Punjab’s food circular debt jumps to Rs560bn

Published July 18, 2021
The food debt was hovering around Rs400bn until the end of the last financial year (2019-20). — AP/File
The food debt was hovering around Rs400bn until the end of the last financial year (2019-20). — AP/File

LAHORE: Punjab’s food sector circular debt has risen to a staggering Rs560bn, equal to the Annual Development Programme for the year 2021-22, giving a nightmare to the finance wizards in the province.

Punjab harvested a bumper wheat crop, about 22 million tonne this season and the department procured at least 3.5 million tonne of it at a rate of Rs1,800 per maund (40kg).

The food debt was hovering around Rs400bn until the end of the last financial year (2019-20) but the recent wheat procurement campaign by the food department added close to Rs160bn to the number.

The food officials, however, clarify that a good portion of the Rs160bn will be recovered when the department issues wheat to flour millers after the end of their own stocks.

Rs160bn added since the end of last financial year

The food circular debt has been a headache for the provincial authorities for almost two decades. It began in 2002 with a volume of Rs36.9bn when the government began supplying subsidised flour to the urban consumers at a rate less than its purchase rate and excluding incidentals like cost of gunny bags, transportation charges, fumigation costs, pilferage in public stock, interest on bank loans secured each year to procure wheat from the farmers and recurring expenditures on maintaining a very large procurement infrastructure.

As political governments have been disallowing the food department to include the incidentals in the wheat issue price, the circular debt continues to inflate each year.

The government has a couple of options to tackle the issue. One is curtailing the wheat procurement by the government and allowing the private sector to play a bigger role in it as suggested in a World Bank-funded SMART agriculture programme, which reduces the public sector role to maintaining just strategic reserves.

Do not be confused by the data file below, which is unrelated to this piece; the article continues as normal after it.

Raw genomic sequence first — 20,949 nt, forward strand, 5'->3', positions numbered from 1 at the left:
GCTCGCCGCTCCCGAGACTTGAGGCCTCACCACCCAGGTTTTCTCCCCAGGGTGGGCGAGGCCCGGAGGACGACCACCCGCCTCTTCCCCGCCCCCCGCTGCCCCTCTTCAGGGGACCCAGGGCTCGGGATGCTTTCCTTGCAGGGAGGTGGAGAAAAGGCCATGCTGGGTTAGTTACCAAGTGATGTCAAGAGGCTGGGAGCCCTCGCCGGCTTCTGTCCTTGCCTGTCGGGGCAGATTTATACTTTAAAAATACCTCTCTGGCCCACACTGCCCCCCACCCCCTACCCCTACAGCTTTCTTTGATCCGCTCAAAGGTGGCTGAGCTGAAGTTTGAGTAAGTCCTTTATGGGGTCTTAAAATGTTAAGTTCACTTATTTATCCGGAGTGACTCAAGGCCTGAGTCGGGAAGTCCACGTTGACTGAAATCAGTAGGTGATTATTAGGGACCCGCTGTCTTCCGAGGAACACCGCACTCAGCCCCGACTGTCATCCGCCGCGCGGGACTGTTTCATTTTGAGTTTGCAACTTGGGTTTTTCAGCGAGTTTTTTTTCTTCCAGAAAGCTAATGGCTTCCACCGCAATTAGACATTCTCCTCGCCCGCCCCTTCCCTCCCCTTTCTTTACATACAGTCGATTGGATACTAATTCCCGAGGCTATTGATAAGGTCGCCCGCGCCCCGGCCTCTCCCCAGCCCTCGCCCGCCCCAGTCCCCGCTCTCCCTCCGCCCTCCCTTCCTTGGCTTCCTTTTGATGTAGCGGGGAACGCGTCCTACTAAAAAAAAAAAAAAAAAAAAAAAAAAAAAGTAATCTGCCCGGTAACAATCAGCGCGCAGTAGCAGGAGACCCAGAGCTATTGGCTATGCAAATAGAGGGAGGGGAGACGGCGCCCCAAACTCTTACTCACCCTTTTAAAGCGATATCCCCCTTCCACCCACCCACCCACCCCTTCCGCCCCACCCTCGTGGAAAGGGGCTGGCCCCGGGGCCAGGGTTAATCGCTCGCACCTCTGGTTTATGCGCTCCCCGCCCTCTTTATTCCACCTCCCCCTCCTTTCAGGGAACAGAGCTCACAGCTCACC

A food official, who requested not to be named, claims that the cut in wheat procurement target this year – from 4.2 million tonne last year to 3.5 million tonne this season – is a step forward towards this goal. He says the annual grain procurement target will be gradually brought down to 1.0 million tonne.

Whereas to save the urban poor from hike in flour prices, they will be given a targeted subsidy as Dr Sania Nishtar, the special assistant to the prime minister, is working on a project for the purpose under the Ehsaas Cash Programme, he says.

According to him, Prime Minister Imran Khan, in a recent meeting with the Punjab officials, had said if people were okay with the existing flour prices prevailing in the open market, there’s no need for subsidising the commodity but stressed that flour supply must not go short in the market like the last year.

The finance department, in the meantime, has been working on issuing sukuk bonds to retire the accumulated food circular debt. Its modalities are yet to be finalised.

Punjab Food Director Danish Afzaal, however, gives credit to the government for reducing the spread on the bank loans secured for procuring wheat.

He claims the spread on the loans has been brought down from 100 basis points (plus KIBOR) to 30 basis points in case of loan from the consortium of banks and to 10 basis points in case of an individual bank.

Published in Dawn, July 18th, 2021

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